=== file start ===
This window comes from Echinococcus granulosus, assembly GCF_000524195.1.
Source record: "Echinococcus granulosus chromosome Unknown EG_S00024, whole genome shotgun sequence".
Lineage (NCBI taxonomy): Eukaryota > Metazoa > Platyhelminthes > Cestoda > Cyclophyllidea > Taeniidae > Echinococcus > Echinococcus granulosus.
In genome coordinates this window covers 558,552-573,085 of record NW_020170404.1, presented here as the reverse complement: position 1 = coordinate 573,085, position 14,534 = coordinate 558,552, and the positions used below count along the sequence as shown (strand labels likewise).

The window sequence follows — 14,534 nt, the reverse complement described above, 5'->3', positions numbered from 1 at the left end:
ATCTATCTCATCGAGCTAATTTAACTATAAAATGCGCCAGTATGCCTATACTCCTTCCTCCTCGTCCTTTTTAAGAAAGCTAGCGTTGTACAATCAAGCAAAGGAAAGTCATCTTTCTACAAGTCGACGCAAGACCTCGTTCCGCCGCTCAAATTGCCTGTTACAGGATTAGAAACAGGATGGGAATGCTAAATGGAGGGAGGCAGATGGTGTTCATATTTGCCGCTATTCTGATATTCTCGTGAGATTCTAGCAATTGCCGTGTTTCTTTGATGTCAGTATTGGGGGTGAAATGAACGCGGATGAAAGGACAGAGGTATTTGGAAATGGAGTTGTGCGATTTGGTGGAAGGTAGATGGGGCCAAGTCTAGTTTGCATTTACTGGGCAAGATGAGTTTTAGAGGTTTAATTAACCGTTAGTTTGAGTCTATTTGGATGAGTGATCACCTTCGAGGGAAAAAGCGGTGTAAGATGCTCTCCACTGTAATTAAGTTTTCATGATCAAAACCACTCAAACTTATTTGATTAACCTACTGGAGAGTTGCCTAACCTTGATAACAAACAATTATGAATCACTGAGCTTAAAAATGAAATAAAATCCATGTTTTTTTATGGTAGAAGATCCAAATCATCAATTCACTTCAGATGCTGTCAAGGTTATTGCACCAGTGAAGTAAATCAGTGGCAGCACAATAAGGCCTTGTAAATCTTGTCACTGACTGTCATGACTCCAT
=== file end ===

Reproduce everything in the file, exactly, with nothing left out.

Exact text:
This window comes from Echinococcus granulosus, assembly GCF_000524195.1.
Source record: "Echinococcus granulosus chromosome Unknown EG_S00024, whole genome shotgun sequence".
Lineage (NCBI taxonomy): Eukaryota > Metazoa > Platyhelminthes > Cestoda > Cyclophyllidea > Taeniidae > Echinococcus > Echinococcus granulosus.
In genome coordinates this window covers 558,552-573,085 of record NW_020170404.1, presented here as the reverse complement: position 1 = coordinate 573,085, position 14,534 = coordinate 558,552, and the positions used below count along the sequence as shown (strand labels likewise).

The window sequence follows — 14,534 nt, the reverse complement described above, 5'->3', positions numbered from 1 at the left end:
ATCTATCTCATCGAGCTAATTTAACTATAAAATGCGCCAGTATGCCTATACTCCTTCCTCCTCGTCCTTTTTAAGAAAGCTAGCGTTGTACAATCAAGCAAAGGAAAGTCATCTTTCTACAAGTCGACGCAAGACCTCGTTCCGCCGCTCAAATTGCCTGTTACAGGATTAGAAACAGGATGGGAATGCTAAATGGAGGGAGGCAGATGGTGTTCATATTTGCCGCTATTCTGATATTCTCGTGAGATTCTAGCAATTGCCGTGTTTCTTTGATGTCAGTATTGGGGGTGAAATGAACGCGGATGAAAGGACAGAGGTATTTGGAAATGGAGTTGTGCGATTTGGTGGAAGGTAGATGGGGCCAAGTCTAGTTTGCATTTACTGGGCAAGATGAGTTTTAGAGGTTTAATTAACCGTTAGTTTGAGTCTATTTGGATGAGTGATCACCTTCGAGGGAAAAAGCGGTGTAAGATGCTCTCCACTGTAATTAAGTTTTCATGATCAAAACCACTCAAACTTATTTGATTAACCTACTGGAGAGTTGCCTAACCTTGATAACAAACAATTATGAATCACTGAGCTTAAAAATGAAATAAAATCCATGTTTTTTTATGGTAGAAGATCCAAATCATCAATTCACTTCAGATGCTGTCAAGGTTATTGCACCAGTGAAGTAAATCAGTGGCAGCACAATAAGGCCTTGTAAATCTTGTCACTGACTGTCATGACTCCAT